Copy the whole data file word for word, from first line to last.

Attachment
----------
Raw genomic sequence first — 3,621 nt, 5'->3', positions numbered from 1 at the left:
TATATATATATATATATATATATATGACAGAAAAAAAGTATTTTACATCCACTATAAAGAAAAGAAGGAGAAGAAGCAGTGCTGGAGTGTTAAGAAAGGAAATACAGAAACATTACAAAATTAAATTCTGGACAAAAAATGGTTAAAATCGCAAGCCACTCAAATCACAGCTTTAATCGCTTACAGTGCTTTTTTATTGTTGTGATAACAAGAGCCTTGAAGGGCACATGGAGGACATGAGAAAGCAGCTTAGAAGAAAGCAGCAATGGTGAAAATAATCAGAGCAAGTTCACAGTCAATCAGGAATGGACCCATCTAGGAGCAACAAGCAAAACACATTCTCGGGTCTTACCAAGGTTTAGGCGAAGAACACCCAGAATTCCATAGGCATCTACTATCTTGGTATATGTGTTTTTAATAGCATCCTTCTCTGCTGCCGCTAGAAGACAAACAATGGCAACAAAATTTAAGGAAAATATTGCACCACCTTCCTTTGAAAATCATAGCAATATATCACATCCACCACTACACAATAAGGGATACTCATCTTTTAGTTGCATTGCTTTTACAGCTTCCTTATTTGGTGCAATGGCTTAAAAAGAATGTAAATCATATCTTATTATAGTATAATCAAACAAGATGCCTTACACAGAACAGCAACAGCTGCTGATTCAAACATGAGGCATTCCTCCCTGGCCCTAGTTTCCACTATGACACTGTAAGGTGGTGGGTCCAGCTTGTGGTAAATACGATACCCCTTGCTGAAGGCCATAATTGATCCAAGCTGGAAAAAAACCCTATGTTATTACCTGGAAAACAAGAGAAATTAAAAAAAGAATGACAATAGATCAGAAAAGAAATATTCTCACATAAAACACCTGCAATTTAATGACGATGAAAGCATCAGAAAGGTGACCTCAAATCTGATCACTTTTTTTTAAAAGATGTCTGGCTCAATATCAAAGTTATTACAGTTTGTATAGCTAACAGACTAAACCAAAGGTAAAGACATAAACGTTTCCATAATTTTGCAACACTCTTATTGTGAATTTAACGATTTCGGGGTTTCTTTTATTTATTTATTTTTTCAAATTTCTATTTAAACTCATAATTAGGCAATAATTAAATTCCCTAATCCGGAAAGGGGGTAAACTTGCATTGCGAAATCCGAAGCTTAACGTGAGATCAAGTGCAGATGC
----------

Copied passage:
Raw genomic sequence first — 3,621 nt, 5'->3', positions numbered from 1 at the left:
TATATATATATATATATATATATATGACAGAAAAAAAGTATTTTACATCCACTATAAAGAAAAGAAGGAGAAGAAGCAGTGCTGGAGTGTTAAGAAAGGAAATACAGAAACATTACAAAATTAAATTCTGGACAAAAAATGGTTAAAATCGCAAGCCACTCAAATCACAGCTTTAATCGCTTACAGTGCTTTTTTATTGTTGTGATAACAAGAGCCTTGAAGGGCACATGGAGGACATGAGAAAGCAGCTTAGAAGAAAGCAGCAATGGTGAAAATAATCAGAGCAAGTTCACAGTCAATCAGGAATGGACCCATCTAGGAGCAACAAGCAAAACACATTCTCGGGTCTTACCAAGGTTTAGGCGAAGAACACCCAGAATTCCATAGGCATCTACTATCTTGGTATATGTGTTTTTAATAGCATCCTTCTCTGCTGCCGCTAGAAGACAAACAATGGCAACAAAATTTAAGGAAAATATTGCACCACCTTCCTTTGAAAATCATAGCAATATATCACATCCACCACTACACAATAAGGGATACTCATCTTTTAGTTGCATTGCTTTTACAGCTTCCTTATTTGGTGCAATGGCTTAAAAAGAATGTAAATCATATCTTATTATAGTATAATCAAACAAGATGCCTTACACAGAACAGCAACAGCTGCTGATTCAAACATGAGGCATTCCTCCCTGGCCCTAGTTTCCACTATGACACTGTAAGGTGGTGGGTCCAGCTTGTGGTAAATACGATACCCCTTGCTGAAGGCCATAATTGATCCAAGCTGGAAAAAAACCCTATGTTATTACCTGGAAAACAAGAGAAATTAAAAAAAGAATGACAATAGATCAGAAAAGAAATATTCTCACATAAAACACCTGCAATTTAATGACGATGAAAGCATCAGAAAGGTGACCTCAAATCTGATCACTTTTTTTTAAAAGATGTCTGGCTCAATATCAAAGTTATTACAGTTTGTATAGCTAACAGACTAAACCAAAGGTAAAGACATAAACGTTTCCATAATTTTGCAACACTCTTATTGTGAATTTAACGATTTCGGGGTTTCTTTTATTTATTTATTTTTTCAAATTTCTATTTAAACTCATAATTAGGCAATAATTAAATTCCCTAATCCGGAAAGGGGGTAAACTTGCATTGCGAAATCCGAAGCTTAACGTGAGATCAAGTGCAGATGC